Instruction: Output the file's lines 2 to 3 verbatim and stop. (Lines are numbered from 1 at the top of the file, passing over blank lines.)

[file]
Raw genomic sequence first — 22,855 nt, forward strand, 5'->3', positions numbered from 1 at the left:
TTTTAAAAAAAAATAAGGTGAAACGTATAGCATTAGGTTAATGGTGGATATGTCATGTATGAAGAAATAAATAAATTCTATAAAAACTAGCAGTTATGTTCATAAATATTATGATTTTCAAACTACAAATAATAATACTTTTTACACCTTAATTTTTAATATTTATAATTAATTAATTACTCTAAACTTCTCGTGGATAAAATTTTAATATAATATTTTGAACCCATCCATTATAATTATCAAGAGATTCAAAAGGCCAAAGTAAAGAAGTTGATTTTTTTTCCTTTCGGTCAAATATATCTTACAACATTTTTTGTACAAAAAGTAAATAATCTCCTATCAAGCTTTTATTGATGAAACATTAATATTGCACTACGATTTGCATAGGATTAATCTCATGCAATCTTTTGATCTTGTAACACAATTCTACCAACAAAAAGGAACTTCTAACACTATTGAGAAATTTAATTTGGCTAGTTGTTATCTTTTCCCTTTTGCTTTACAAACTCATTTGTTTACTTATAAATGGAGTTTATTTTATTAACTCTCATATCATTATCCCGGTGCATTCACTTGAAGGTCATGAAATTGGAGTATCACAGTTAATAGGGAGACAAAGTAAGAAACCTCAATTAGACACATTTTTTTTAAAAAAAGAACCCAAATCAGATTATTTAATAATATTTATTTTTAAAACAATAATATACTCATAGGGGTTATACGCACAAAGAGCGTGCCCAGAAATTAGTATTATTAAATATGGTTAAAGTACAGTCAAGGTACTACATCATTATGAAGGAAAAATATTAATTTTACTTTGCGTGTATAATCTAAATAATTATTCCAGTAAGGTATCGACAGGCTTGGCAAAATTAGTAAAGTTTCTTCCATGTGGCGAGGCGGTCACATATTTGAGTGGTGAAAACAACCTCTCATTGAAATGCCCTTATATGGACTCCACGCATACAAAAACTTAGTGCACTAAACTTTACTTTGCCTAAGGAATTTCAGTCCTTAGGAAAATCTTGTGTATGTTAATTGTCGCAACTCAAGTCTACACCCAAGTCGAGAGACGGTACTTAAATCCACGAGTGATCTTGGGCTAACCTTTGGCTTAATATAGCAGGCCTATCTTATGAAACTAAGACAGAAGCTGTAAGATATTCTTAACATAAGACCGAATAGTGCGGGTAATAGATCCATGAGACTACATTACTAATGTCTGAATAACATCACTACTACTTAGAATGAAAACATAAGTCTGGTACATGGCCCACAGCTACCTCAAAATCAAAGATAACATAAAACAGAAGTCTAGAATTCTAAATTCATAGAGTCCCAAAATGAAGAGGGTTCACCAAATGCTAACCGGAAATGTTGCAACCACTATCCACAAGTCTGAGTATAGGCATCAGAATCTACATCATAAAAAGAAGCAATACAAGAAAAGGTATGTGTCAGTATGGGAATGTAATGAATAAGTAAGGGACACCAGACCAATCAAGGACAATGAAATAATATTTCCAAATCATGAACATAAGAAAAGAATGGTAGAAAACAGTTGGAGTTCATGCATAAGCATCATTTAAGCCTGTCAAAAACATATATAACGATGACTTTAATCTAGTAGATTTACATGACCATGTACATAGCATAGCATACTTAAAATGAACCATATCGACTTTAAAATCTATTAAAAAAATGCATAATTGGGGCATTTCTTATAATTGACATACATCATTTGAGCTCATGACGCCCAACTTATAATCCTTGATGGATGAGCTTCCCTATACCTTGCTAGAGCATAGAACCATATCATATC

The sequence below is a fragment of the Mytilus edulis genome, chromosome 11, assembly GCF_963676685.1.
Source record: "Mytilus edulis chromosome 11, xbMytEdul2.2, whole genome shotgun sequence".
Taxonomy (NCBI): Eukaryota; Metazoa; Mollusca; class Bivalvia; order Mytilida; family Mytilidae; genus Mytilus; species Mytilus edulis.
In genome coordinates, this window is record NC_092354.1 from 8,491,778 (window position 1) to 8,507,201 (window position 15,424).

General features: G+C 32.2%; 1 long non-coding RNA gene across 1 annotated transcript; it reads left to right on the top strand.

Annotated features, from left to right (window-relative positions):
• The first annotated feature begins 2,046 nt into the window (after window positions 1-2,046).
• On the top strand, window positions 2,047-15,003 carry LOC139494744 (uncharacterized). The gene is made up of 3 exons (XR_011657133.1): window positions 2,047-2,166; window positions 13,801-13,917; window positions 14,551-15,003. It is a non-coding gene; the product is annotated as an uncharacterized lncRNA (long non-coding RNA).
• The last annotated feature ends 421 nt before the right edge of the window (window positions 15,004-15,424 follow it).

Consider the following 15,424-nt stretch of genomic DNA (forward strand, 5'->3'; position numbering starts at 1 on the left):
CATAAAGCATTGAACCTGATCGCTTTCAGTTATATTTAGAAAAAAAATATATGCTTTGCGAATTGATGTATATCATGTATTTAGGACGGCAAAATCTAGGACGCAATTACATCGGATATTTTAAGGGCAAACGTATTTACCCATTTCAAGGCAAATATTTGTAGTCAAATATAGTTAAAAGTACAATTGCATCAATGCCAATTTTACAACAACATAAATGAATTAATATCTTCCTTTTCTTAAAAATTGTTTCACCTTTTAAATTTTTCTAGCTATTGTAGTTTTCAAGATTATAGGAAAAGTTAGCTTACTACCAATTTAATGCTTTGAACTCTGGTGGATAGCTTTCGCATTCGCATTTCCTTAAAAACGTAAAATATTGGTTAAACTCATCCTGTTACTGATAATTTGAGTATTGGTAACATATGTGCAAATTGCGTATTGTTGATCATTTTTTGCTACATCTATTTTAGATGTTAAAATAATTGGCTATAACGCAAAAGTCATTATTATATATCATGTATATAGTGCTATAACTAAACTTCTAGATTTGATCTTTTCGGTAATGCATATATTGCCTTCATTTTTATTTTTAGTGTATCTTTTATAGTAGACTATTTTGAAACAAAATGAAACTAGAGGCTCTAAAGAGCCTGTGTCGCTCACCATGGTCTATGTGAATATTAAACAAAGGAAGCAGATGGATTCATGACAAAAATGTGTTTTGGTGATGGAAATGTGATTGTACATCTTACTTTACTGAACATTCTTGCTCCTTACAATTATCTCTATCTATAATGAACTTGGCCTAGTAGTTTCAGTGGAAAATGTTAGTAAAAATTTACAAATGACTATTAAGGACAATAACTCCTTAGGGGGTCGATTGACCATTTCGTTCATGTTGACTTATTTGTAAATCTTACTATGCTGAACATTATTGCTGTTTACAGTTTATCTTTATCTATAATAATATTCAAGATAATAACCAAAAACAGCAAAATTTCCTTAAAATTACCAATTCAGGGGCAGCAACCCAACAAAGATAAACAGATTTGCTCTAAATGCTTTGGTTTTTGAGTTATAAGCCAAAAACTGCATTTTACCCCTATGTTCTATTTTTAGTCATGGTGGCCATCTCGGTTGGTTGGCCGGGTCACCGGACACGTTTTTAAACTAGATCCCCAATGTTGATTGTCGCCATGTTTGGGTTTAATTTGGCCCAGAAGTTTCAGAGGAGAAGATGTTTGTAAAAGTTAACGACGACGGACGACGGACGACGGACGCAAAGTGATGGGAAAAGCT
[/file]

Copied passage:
TTTTAAAAAAAAATAAGGTGAAACGTATAGCATTAGGTTAATGGTGGATATGTCATGTATGAAGAAATAAATAAATTCTATAAAAACTAGCAGTTATGTTCATAAATATTATGATTTTCAAACTACAAATAATAATACTTTTTACACCTTAATTTTTAATATTTATAATTAATTAATTACTCTAAACTTCTCGTGGATAAAATTTTAATATAATATTTTGAACCCATCCATTATAATTATCAAGAGATTCAAAAGGCCAAAGTAAAGAAGTTGATTTTTTTTCCTTTCGGTCAAATATATCTTACAACATTTTTTGTACAAAAAGTAAATAATCTCCTATCAAGCTTTTATTGATGAAACATTAATATTGCACTACGATTTGCATAGGATTAATCTCATGCAATCTTTTGATCTTGTAACACAATTCTACCAACAAAAAGGAACTTCTAACACTATTGAGAAATTTAATTTGGCTAGTTGTTATCTTTTCCCTTTTGCTTTACAAACTCATTTGTTTACTTATAAATGGAGTTTATTTTATTAACTCTCATATCATTATCCCGGTGCATTCACTTGAAGGTCATGAAATTGGAGTATCACAGTTAATAGGGAGACAAAGTAAGAAACCTCAATTAGACACATTTTTTTTAAAAAAAGAACCCAAATCAGATTATTTAATAATATTTATTTTTAAAACAATAATATACTCATAGGGGTTATACGCACAAAGAGCGTGCCCAGAAATTAGTATTATTAAATATGGTTAAAGTACAGTCAAGGTACTACATCATTATGAAGGAAAAATATTAATTTTACTTTGCGTGTATAATCTAAATAATTATTCCAGTAAGGTATCGACAGGCTTGGCAAAATTAGTAAAGTTTCTTCCATGTGGCGAGGCGGTCACATATTTGAGTGGTGAAAACAACCTCTCATTGAAATGCCCTTATATGGACTCCACGCATACAAAAACTTAGTGCACTAAACTTTACTTTGCCTAAGGAATTTCAGTCCTTAGGAAAATCTTGTGTATGTTAATTGTCGCAACTCAAGTCTACACCCAAGTCGAGAGACGGTACTTAAATCCACGAGTGATCTTGGGCTAACCTTTGGCTTAATATAGCAGGCCTATCTTATGAAACTAAGACAGAAGCTGTAAGATATTCTTAACATAAGACCGAATAGTGCGGGTAATAGATCCATGAGACTACATTACTAATGTCTGAATAACATCACTACTACTTAGAATGAAAACATAAGTCTGGTACATGGCCCACAGCTACCTCAAAATCAAAGATAACATAAAACAGAAGTCTAGAATTCTAAATTCATAGAGTCCCAAAATGAAGAGGGTTCACCAAATGCTAACCGGAAATGTTGCAACCACTATCCACAAGTCTGAGTATAGGCATCAGAATCTACATCATAAAAAGAAGCAATACAAGAAAAGGTATGTGTCAGTATGGGAATGTAATGAATAAGTAAGGGACACCAGACCAATCAAGGACAATGAAATAATATTTCCAAATCATGAACATAAGAAAAGAATGGTAGAAAACAGTTGGAGTTCATGCATAAGCATCATTTAAGCCTGTCAAAAACATATATAACGATGACTTTAATCTAGTAGATTTACATGACCATGTACATAGCATAGCATACTTAAAATGAACCATATCGACTTTAAAATCTATTAAAAAAATGCATAATTGGGGCATTTCTTATAATTGACATACATCATTTGAGCTCATGACGCCCAACTTATAATCCTTGATGGATGAGCTTCCCTATACCTTGCTAGAGCATAGAACCATATCATATC

The sequence below is a fragment of the Mytilus edulis genome, chromosome 11, assembly GCF_963676685.1.